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    The Relationship Between Judgments of Learning and Allocation of Study Time
    CHEN Jin-Huan;LIU Xue-Lan
    2010, 18 (11):  1707-1715. 
    Abstract ( 1188 )   PDF (728KB) ( 1798 )  
    The relationship between judgments of learning and allocation of study time is an important issue in the study of metacognition. Studies on JOLs aims at revealing one’s own learning and memory activities in order to control the learning process effectively and allocate the study time reasonably, which is a typical example showing that metacognitive monitoring affects control processes. However, some researchers have found that the allocation of study time actually serves a dual function: It subserves a monitoring function as well as a control function. Therefore, based on its dual function, some studies on JOLs and the allocation of study time were reviewed, the relation models between them—— the MC Model (monitoring affects control hypothesis) and the CM Model (control affects monitoring hypothesis) were introduced in this paper; then two combinational dynamic models in which MC model and CM model interrelate and interact with each other were also discussed. Finally, the limitations of these models and new directions in future studies were proposed.
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    Freudian Repression : From the View of Neuropsychoanalysis

    WANG Shao-Kun

    2010, 18 (11):  1716-1721. 
    Abstract ( 1089 )   PDF (655KB) ( 2697 )  
    Neuropsychoanalysis is an academic subject tries to combine neuroscience with psychoanalysis, although it is an emerging area, it has achieved fruitful research results during a short span of ten years since it was founded. And bring new life to psychoanalysis. The study of Freudian repression is the hotpot of neuropsychoanalysis. Neuroscientists try to prove that the process of repression do exist and have corresponding neural basis. However, the present studies of neuropsychoanalysis still have some limitations.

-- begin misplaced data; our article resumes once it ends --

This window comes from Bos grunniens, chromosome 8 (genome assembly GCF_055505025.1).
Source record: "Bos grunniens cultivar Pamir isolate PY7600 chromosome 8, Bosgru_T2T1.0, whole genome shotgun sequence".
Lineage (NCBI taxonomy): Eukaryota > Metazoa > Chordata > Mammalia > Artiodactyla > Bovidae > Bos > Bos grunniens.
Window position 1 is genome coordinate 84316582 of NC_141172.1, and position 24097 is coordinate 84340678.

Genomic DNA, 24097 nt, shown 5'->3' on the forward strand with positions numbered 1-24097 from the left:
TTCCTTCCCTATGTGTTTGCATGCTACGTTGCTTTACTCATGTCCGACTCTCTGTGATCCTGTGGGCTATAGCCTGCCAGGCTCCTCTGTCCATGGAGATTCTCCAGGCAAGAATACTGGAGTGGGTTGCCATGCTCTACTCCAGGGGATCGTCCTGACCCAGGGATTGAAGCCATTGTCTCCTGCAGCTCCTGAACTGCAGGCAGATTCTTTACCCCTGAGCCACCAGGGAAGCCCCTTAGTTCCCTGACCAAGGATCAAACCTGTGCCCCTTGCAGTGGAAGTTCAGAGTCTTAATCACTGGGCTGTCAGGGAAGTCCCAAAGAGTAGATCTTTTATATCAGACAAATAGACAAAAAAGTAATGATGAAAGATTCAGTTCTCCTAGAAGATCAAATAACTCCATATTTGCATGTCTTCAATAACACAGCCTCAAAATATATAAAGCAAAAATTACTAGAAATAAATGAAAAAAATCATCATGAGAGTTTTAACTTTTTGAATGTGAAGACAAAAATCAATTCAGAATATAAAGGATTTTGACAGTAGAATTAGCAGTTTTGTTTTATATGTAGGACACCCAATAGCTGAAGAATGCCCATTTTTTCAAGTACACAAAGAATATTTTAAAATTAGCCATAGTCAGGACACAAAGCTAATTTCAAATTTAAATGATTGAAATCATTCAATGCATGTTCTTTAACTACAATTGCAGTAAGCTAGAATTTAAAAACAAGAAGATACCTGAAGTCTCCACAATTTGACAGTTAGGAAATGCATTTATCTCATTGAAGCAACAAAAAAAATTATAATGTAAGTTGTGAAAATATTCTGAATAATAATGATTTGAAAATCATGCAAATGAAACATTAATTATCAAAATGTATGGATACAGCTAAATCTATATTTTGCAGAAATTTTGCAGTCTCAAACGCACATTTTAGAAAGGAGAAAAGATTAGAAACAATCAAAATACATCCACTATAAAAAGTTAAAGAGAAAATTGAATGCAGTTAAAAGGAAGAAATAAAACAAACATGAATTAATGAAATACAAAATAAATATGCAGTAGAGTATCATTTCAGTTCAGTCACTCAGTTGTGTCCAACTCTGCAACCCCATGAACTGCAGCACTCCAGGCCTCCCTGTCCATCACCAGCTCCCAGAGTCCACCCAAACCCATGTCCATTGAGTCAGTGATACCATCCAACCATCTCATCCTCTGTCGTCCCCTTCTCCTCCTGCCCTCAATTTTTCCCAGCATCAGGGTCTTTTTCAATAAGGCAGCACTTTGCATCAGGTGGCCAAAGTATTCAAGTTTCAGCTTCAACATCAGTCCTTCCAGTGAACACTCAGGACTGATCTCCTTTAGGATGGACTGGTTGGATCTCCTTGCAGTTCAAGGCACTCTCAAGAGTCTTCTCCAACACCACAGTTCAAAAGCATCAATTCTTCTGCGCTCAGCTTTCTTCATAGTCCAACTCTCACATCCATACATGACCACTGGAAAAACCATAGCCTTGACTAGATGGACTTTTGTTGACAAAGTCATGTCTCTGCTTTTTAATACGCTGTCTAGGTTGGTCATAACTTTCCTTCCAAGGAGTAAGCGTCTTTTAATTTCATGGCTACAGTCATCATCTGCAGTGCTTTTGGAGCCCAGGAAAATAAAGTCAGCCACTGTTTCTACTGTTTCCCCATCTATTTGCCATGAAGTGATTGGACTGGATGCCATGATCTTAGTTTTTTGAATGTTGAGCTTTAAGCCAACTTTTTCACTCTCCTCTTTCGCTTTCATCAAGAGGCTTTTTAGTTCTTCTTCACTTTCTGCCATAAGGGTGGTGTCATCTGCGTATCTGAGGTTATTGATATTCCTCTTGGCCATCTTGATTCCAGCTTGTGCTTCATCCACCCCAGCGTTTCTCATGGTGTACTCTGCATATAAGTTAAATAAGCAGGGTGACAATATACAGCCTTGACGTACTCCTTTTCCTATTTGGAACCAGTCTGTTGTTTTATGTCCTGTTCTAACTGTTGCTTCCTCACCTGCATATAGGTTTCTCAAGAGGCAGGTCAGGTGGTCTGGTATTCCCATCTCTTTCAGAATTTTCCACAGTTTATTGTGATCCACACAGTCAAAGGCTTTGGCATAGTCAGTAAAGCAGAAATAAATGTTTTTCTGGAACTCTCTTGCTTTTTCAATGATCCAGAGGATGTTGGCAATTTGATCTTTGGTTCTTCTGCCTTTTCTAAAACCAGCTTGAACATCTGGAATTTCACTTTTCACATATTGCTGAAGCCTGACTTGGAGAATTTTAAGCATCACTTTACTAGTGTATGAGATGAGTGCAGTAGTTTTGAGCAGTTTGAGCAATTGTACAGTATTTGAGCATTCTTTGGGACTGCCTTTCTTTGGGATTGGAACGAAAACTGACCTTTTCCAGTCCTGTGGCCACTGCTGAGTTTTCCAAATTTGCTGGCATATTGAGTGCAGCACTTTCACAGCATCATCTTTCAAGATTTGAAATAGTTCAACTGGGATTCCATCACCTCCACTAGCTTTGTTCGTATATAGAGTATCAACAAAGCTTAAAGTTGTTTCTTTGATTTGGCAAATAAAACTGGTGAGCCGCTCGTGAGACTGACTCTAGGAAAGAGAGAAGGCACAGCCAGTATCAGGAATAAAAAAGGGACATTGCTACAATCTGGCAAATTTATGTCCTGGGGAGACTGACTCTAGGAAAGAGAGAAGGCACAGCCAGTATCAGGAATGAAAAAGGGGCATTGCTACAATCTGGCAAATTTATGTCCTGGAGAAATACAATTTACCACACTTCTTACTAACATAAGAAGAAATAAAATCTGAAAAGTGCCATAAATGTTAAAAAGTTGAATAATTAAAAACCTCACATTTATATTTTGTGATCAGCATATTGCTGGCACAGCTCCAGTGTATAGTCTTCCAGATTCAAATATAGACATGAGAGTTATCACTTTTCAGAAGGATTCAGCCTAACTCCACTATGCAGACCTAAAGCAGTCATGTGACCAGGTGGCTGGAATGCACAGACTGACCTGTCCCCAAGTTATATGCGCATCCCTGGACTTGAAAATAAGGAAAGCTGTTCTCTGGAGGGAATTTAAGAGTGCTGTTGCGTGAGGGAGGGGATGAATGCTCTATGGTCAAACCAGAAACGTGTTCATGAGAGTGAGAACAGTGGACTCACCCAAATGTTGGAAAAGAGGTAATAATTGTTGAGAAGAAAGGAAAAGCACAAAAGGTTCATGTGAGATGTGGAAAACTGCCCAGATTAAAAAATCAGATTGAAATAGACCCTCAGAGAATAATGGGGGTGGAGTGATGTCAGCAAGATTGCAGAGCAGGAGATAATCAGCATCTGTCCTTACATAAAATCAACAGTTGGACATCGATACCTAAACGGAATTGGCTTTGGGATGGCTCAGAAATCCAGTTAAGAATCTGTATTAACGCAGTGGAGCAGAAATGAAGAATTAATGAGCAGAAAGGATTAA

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    Psychological Risk Factors for Sub-Healthy State:
    the Model and the Advances
    WANG Wen-Li;ZHOU Ming-Jie;ZHANG Jian-Xin
    2010, 18 (11):  1722-1733. 
    Abstract ( 1040 )   PDF (755KB) ( 1569 )  
    It has been more than two decades since the advent of burgeoning research interest in “sub-health” in China. The concept of “sub-health” has been widely accepted and has even entered public discourses, but the definition, diagnosis, and psychopathological mechanism of “sub-health” remain unclear. Currently there is no internationally recognized equivalence for the term “sub-health”. It is thus urgent to identify the risk factors contributing to sub-health so that they can be applied in the clinical prevention, screening and intervention. Beginning with the concept of “risk factors,” and following the “diathesis-stress” model, the authors distinguish “risk signals” from other kinds of risk factors, and incorporated psychology risk factors into a model of “vulnerable diathesis-risk stress-psychological risk signals”. Using this model as a conceptual framework, the authors review the research development in the following three areas: psychologically vulnerable diathesis of cognition, personality and trauma residual stress; risk stress; and risk signals of mood and behavior. This article explicates the psychological mechanisms of sub-health, and emphasizes the importance of psychological approach in preventing and intervening with sub-health. Future directions of the research on sub-health are also discussed.
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    On the Relationship Among Stress Response, Coping and Sleep Quality
    YAN You-Wei;LIU Ming-Yan;TANG Xiang-Dong;LIN Rong-Mao
    2010, 18 (11):  1734-1746. 
    Abstract ( 2038 )   PDF (569KB) ( 2606 )